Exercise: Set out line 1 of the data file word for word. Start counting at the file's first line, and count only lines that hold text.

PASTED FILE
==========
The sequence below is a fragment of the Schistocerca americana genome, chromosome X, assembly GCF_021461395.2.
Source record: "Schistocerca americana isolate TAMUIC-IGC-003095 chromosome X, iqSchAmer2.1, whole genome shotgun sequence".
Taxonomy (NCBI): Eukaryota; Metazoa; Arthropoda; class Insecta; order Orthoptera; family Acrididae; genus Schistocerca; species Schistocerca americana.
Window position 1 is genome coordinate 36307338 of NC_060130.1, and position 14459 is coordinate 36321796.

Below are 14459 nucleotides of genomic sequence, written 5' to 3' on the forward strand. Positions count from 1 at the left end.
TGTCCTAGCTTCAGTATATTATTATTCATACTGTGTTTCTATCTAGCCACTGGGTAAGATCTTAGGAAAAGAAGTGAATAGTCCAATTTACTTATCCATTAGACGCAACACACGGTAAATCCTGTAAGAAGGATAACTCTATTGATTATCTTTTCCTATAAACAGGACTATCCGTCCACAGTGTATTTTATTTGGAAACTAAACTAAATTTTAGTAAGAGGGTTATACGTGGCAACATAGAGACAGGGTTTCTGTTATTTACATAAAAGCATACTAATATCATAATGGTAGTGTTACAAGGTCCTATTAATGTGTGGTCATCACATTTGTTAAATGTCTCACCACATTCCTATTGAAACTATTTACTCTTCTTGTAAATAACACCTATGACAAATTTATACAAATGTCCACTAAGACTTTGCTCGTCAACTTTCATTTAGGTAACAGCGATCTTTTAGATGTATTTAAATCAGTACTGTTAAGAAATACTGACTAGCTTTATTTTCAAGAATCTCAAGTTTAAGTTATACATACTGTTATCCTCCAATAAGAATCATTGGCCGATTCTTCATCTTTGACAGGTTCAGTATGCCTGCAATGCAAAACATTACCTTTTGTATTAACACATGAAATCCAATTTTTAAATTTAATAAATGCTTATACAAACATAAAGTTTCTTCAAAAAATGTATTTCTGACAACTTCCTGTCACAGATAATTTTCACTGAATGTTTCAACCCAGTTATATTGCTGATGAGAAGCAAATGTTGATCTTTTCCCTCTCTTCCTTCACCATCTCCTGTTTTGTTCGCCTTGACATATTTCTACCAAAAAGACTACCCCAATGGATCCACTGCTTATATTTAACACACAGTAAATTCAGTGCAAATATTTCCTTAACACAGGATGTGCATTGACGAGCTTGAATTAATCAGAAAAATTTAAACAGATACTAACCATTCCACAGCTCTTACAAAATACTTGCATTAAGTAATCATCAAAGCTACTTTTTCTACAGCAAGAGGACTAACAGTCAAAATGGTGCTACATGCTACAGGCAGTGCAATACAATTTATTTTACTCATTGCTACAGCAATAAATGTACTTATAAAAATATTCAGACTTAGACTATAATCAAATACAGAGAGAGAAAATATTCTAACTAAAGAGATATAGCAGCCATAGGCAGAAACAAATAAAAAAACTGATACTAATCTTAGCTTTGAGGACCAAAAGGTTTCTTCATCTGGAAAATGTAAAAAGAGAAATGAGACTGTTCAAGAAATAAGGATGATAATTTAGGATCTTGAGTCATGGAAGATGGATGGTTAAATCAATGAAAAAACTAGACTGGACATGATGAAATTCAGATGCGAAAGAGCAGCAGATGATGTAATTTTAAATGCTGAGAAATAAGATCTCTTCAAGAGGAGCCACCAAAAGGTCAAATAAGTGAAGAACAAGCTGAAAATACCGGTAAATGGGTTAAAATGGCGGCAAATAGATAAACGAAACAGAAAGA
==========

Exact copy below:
The sequence below is a fragment of the Schistocerca americana genome, chromosome X, assembly GCF_021461395.2.